On Friday, the 27-year-old actress tweeted that she didn’t intend to hurt anyone by sharing the video.
Wright, who is Guyanese and raised in Britain, shared an hour-long video made by Tomi Arayomi, a self-described “prophet” and “Managing Director of Prophetic Voice TV – An online mission that seeks to restore the ability to hear the voice of God to every person on every sphere of influence.”
In the video, Arayomi openly stated that while he’s not a medical expert, he felt compelled to question the safety of the vaccine.
“I don’t understand vaccines medically, but I’ve always been a little bit of a skeptic of them,” he said.
“We can just get that (the vaccine) out there and hope it doesn’t make extra limbs grow, hope to god you don’t develop children that have 11 fingers and 12 toes, we are hoping for the best. We have seen vaccines do damage before,” he continued.
The “Small Axe” actress tweeted a response that further angered her critics and some of her supporters.
“If you don’t conform to popular opinions, but ask questions and think for yourself….you get cancelled,” she wrote.
The Emmy Award nominee added more fuel to the fire after she liked a tweet that called for her re-casting in the next installment of “Black Panther,” and a tweet that said the movie should be canceled.
She also liked tweets that discussed the history of racism in the medical field and others that opened up the floor to take up questions with medical authorities.
The controversy comes as the U.K. announced they would be the first to distribute a coronavirus vaccine in response to the increase of COVID-19 infections and deaths across the globe. Wright’s tweet falls in a sensitive timespan as health officials are desperately trying to convince Black communities that the vaccines are safe.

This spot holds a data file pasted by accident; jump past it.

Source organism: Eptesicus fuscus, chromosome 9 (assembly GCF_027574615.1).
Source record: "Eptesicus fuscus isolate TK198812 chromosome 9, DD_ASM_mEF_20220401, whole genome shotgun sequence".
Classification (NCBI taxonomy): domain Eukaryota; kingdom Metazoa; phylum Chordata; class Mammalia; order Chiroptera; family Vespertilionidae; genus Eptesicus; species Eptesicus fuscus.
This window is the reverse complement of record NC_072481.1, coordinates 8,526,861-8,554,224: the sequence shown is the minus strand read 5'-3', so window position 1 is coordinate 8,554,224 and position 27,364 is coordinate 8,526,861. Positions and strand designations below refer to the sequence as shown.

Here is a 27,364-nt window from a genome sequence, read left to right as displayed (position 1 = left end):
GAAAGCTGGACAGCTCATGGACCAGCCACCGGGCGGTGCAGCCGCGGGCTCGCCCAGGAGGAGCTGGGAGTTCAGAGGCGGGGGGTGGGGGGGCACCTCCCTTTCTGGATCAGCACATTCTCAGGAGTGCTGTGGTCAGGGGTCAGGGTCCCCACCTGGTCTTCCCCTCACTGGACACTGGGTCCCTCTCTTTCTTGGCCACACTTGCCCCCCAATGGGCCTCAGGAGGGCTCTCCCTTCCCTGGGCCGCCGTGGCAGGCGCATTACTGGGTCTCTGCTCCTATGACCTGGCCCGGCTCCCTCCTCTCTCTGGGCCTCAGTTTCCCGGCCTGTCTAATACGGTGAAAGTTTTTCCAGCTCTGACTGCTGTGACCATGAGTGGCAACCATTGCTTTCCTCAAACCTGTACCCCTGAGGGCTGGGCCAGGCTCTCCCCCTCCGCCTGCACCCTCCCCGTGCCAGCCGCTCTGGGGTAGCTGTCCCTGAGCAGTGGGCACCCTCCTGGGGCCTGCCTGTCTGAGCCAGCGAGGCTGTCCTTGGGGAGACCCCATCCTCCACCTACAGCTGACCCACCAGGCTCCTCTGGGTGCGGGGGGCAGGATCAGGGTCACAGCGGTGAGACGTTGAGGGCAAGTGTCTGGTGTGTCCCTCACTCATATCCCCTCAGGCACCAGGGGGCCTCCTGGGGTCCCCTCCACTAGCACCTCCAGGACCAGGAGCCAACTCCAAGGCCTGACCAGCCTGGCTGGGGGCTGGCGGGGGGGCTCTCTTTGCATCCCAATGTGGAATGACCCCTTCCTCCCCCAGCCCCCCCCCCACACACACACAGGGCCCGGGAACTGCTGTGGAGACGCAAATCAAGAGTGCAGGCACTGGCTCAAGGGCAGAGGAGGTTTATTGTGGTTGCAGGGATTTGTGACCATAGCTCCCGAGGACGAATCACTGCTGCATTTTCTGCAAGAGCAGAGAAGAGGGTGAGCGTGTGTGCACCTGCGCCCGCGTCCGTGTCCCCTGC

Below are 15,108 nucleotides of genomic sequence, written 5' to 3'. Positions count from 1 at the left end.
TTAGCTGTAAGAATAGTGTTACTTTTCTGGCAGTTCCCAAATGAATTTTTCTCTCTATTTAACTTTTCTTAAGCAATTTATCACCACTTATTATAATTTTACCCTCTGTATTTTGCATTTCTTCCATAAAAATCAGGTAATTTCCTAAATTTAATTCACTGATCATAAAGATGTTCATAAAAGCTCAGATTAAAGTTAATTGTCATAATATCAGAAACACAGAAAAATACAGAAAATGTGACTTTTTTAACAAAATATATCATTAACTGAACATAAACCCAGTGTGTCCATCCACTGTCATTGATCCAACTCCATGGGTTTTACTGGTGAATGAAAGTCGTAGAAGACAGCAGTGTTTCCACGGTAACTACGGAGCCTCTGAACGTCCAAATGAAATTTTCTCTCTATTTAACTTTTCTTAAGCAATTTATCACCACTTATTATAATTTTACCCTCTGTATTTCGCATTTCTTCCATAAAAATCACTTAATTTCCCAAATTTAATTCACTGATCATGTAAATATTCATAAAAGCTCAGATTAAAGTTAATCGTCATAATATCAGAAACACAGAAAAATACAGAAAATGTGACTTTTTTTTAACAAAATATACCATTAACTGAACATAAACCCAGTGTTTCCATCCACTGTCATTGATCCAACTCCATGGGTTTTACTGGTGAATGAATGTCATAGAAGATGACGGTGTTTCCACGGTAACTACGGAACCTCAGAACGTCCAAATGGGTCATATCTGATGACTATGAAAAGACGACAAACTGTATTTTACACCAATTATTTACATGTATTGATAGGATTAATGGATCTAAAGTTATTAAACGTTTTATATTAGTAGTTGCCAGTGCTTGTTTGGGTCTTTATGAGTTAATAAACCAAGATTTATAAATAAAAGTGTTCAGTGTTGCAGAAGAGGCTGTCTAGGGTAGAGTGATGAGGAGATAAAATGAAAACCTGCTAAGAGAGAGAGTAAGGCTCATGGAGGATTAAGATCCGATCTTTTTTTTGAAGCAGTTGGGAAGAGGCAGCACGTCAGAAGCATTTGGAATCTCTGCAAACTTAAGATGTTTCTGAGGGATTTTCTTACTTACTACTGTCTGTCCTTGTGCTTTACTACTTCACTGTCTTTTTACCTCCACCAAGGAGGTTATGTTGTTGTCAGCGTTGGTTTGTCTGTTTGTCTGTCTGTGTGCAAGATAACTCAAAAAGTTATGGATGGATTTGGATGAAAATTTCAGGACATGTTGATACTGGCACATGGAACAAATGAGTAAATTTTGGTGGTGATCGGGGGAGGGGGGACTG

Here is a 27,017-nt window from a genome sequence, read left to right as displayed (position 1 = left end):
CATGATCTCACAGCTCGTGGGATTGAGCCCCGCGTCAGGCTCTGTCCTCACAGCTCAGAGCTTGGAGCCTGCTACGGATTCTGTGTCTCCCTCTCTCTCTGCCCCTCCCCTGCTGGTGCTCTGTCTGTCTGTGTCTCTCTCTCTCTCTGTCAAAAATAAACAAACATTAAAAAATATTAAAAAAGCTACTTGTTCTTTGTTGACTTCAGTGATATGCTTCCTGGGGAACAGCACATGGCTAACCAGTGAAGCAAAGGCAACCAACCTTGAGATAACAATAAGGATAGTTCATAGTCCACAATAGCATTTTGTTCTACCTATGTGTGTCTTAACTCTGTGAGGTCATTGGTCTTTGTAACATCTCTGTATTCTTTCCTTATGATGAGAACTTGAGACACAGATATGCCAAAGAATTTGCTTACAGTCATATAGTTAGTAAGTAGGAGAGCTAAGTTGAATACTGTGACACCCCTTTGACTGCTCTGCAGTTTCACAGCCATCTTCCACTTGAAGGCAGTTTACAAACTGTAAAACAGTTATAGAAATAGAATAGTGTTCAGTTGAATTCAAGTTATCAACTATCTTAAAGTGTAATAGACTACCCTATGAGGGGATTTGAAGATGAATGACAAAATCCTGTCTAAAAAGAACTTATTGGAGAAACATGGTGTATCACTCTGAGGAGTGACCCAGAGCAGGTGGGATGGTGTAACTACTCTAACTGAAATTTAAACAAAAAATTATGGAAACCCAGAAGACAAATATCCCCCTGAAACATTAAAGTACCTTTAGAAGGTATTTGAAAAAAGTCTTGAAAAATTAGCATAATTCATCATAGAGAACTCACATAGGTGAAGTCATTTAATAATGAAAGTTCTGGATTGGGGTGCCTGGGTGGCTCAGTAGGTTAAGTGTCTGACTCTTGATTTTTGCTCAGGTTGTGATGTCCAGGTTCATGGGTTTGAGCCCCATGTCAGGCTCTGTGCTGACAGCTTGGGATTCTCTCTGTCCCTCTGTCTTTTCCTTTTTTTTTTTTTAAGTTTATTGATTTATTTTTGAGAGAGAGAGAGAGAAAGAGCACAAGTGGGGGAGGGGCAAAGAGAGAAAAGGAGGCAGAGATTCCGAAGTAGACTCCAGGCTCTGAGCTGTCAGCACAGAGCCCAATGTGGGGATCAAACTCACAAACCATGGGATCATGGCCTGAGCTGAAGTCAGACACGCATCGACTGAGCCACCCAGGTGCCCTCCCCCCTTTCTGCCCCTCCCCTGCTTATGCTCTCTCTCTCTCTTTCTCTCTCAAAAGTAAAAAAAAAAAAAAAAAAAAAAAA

Pfizer claims their vaccine has a 95 percent effectiveness rate, while Moderna, a competing biotechnical company says their vaccine has an effectiveness rate over 94 percent.
Wright’s calling out points to a larger issue of how the Black community feels about our medical institutions which have rarely served us. Wright is also experiencing her first major public backlash, a hard lesson on the responsibilities of having a large platform as a celebrity with fame and access.
Many were upset over Wright’s choice to tweet this form of speculation after portraying Black characters with extensive power and knowledge in the field of STEM (science, technology, engineering and mathematics). A large portion of her followers stated that Wright is only voicing the fears of Black people across the globe who have been historically subjugated against in the field of medicine.
Other’s brought up that Arayomi also spread transphobia in the video, somehow forcing a connection between questioning the coronavirus vaccine and the trans community.
To date, the coronavirus continues to disproportionately affect Black communities faced with inequalities accelerated by systemic racism and predisposed conditions.
Keep reading to see how people on social media were responding to Wright.
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